Teach great classes on credit reports, credit scores and credit cards.
Credit lesson plans to teach a credit class
May 23, 2014
The credit lesson plans in The Good Credit Game allow financial educators to teach great credit classes. Because of the challenges of teaching credit classes, it was important for us to create credit lesson plans that are easy for educators to use – and fun for participants. As a credit curriculum, The Good Credit Game covers credit reports, credit scores and credit cards.
Credit lesson plans that are "teach out of the box"
Knowing that few people who teach credit classes are true credit experts, we designed the credit lesson plans to be "teach out of the box." As a result, one can teach credit classes without knowing everything about credit. This works well for experienced financial educators but also for volunteers. The credit lesson plans spell out the objective of each lesson, how to run the lesson and even little scripts and dialogues for each lesson. There are also supplemental class activities.
Flexible credit lesson plans
Although The Good Credit Game was designed to be a full curriculum – 6 modules and about 2 hours – you can easily modify the credit lesson plans. Each lesson can stand on its own; leave out credit lessons if they are too advanced, too basic or not applicable to your class. It's geared for adults and young adults (college, military, workforce development, etc.). Also, all of the student materials are written at a 5th-grade reading level to ensure that they're accessible to most audiences.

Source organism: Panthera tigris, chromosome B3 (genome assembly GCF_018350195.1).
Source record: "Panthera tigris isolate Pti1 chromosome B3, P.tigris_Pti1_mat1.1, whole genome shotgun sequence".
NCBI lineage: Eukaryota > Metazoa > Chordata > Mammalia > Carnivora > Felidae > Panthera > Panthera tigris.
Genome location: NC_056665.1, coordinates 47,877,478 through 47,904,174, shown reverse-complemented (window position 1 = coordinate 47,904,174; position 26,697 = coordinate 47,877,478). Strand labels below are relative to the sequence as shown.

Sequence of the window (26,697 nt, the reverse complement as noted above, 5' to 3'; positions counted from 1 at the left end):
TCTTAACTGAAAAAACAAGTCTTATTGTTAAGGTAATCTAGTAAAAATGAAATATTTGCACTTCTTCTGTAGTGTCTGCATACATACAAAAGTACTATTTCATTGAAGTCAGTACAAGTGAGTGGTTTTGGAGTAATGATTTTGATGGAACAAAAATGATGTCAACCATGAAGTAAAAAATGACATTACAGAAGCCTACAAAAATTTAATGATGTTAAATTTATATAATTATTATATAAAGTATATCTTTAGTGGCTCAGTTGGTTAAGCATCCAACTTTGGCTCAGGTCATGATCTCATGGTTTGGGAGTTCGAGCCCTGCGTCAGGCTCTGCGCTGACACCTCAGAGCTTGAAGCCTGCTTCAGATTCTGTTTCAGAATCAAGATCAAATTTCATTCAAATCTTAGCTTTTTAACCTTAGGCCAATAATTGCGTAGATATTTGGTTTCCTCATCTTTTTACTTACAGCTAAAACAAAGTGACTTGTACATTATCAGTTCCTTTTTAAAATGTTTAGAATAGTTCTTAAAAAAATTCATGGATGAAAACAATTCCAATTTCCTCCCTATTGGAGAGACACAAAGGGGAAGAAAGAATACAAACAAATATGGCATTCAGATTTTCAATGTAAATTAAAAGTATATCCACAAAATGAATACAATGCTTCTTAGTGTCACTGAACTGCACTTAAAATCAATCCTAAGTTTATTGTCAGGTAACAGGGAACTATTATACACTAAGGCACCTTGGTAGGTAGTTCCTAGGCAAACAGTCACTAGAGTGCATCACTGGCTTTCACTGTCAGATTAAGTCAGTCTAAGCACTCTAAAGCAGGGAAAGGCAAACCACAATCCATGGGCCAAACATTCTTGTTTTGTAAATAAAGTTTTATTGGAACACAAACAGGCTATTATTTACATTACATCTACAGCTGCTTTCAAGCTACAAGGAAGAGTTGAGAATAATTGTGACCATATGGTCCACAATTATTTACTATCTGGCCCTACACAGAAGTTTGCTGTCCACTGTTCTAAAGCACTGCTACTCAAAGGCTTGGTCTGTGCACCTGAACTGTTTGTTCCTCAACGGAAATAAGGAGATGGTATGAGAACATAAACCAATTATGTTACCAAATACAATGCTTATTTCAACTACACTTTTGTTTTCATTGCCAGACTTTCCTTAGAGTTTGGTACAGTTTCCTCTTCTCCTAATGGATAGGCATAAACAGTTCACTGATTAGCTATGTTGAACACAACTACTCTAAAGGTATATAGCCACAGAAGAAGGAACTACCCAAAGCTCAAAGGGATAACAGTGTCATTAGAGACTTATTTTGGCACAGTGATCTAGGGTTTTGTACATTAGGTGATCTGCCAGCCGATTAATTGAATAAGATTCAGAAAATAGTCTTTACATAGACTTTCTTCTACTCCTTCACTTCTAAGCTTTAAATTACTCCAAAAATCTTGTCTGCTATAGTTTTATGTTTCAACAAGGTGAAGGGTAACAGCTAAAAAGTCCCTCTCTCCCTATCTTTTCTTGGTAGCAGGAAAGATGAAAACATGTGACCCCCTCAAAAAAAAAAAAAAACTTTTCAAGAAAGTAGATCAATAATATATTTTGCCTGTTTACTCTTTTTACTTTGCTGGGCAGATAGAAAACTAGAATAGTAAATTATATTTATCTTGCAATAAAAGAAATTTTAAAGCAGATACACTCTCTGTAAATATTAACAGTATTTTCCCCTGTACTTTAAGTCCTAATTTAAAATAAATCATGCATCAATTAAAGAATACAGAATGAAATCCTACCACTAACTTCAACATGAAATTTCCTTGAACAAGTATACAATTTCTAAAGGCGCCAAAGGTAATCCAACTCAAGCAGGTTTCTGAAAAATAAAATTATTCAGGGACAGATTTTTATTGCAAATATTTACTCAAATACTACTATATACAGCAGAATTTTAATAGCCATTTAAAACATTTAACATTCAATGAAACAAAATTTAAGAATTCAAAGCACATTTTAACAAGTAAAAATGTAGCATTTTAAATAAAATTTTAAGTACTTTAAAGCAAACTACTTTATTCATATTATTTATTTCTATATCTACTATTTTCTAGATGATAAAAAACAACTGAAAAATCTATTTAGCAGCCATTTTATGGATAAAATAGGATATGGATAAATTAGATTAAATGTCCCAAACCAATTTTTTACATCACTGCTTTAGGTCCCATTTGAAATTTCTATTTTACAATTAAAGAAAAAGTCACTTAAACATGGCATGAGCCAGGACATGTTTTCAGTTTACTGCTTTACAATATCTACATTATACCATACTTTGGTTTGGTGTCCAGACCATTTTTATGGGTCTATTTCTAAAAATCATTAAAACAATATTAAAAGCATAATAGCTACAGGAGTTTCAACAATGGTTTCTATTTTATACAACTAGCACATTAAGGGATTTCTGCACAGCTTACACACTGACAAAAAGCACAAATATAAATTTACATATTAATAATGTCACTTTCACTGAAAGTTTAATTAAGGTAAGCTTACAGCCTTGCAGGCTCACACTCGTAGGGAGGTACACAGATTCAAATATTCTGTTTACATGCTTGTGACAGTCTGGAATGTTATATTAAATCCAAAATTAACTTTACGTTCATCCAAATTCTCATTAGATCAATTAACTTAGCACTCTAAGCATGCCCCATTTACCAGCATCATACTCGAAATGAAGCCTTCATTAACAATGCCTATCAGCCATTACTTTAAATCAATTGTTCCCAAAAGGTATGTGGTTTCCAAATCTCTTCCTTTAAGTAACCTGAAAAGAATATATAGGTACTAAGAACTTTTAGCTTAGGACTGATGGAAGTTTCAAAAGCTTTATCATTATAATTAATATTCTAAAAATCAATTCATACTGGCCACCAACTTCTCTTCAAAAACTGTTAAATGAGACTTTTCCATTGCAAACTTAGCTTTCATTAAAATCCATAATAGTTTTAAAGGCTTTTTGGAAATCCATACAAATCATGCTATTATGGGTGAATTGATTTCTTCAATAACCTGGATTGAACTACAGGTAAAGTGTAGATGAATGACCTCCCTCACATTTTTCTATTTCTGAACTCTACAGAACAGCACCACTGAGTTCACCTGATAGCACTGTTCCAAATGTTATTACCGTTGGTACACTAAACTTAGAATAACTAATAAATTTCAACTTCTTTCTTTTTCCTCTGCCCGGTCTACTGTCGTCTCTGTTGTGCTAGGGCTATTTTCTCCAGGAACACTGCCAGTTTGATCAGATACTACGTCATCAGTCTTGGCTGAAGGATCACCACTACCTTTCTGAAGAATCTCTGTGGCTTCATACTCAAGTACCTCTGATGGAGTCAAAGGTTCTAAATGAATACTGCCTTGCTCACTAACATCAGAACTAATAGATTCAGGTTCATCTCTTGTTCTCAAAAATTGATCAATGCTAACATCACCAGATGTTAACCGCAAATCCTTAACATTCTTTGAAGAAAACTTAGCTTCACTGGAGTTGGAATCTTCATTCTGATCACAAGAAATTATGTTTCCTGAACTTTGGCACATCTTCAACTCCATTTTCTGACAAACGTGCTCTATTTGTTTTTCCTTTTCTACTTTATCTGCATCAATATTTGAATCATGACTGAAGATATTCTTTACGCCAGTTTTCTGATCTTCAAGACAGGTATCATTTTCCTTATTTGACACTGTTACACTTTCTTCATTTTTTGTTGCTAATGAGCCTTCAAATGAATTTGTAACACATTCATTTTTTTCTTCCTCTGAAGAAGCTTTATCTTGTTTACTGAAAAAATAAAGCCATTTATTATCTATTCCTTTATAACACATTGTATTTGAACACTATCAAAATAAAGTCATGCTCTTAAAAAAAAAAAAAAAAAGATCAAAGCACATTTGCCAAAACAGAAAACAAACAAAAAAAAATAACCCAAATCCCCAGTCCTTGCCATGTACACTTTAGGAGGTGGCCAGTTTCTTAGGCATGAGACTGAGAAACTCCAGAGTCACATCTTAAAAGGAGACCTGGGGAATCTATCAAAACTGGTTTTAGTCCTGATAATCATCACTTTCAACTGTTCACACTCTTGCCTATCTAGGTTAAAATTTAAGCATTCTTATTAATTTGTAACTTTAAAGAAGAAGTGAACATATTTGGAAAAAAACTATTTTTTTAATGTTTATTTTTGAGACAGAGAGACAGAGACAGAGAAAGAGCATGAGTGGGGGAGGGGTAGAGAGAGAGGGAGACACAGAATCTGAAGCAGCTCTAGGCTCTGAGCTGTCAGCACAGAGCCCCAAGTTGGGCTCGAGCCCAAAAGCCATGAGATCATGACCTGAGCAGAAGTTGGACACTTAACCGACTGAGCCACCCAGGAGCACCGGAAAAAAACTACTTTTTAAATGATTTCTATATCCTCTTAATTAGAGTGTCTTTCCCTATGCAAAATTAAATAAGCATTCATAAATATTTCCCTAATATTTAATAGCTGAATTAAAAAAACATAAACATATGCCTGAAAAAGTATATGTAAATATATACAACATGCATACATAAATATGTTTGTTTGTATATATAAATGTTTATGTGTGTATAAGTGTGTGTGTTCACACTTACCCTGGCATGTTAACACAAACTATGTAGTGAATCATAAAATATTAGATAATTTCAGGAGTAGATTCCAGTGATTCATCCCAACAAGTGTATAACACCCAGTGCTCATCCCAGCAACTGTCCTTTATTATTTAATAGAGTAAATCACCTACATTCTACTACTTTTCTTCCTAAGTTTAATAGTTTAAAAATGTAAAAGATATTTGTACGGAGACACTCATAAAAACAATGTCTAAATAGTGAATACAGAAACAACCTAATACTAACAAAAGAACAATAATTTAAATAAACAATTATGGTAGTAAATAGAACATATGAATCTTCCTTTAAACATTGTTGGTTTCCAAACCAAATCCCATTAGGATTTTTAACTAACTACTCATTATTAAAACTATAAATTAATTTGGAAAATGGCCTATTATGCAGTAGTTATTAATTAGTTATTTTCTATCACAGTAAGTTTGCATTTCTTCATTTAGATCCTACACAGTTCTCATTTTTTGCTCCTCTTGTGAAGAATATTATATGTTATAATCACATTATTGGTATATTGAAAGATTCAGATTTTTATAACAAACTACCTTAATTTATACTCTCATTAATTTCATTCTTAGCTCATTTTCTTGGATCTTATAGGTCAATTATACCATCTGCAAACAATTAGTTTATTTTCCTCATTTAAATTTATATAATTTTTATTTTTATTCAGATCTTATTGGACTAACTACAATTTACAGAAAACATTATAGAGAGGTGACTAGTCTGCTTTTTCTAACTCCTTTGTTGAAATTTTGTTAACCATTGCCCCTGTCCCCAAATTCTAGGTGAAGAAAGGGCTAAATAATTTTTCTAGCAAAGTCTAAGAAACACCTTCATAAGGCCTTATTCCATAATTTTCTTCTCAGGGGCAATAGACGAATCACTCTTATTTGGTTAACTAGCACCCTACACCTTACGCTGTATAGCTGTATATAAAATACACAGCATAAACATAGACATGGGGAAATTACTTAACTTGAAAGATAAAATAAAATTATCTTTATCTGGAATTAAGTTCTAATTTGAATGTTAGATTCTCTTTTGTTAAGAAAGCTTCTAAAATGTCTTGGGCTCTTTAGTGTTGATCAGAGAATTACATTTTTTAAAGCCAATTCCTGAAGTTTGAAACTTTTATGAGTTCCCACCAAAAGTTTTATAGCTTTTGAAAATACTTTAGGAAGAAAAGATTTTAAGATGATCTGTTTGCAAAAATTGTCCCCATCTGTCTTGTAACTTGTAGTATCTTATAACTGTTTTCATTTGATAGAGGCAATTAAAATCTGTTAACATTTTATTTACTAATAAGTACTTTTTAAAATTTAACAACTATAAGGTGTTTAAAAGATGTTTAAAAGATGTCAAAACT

What credit lesson plans are included?
There are 5 major credit lesson plans – and then 39 mini credit lesson plans as part of the credit board game. A list of these can be downloaded as part of our sample credit lesson plans. In short, the class structure takes students through the following:
What is credit? Activities including what factors make you more or less likely to make a loan to friends or family. Establish the idea of trust as synonymous with creditworthiness.
What do financial institutions look for when making a loan or extending credit?
Where does a financial institution get the information to know whether it can trust you and let you borrow money? (Credit lesson plans for sorting activities to determine which pieces of info come from a credit report, credit application and credit score.)
How does a credit report become a credit score? What are the different parts of a credit score?
What does a credit report look like. (The credit lesson plans rely on using the simplified credit report that's included with The Good Credit Game.)
Finally, the credit board game is used to reinforce the credit information and concepts learned in the previous modules. It dispels myths about credit. (Like the other modules, the credit board game can be a standalone unit. It can also be used like a pre- and post-test to help students asses what they don't know and then see how much they've learned.)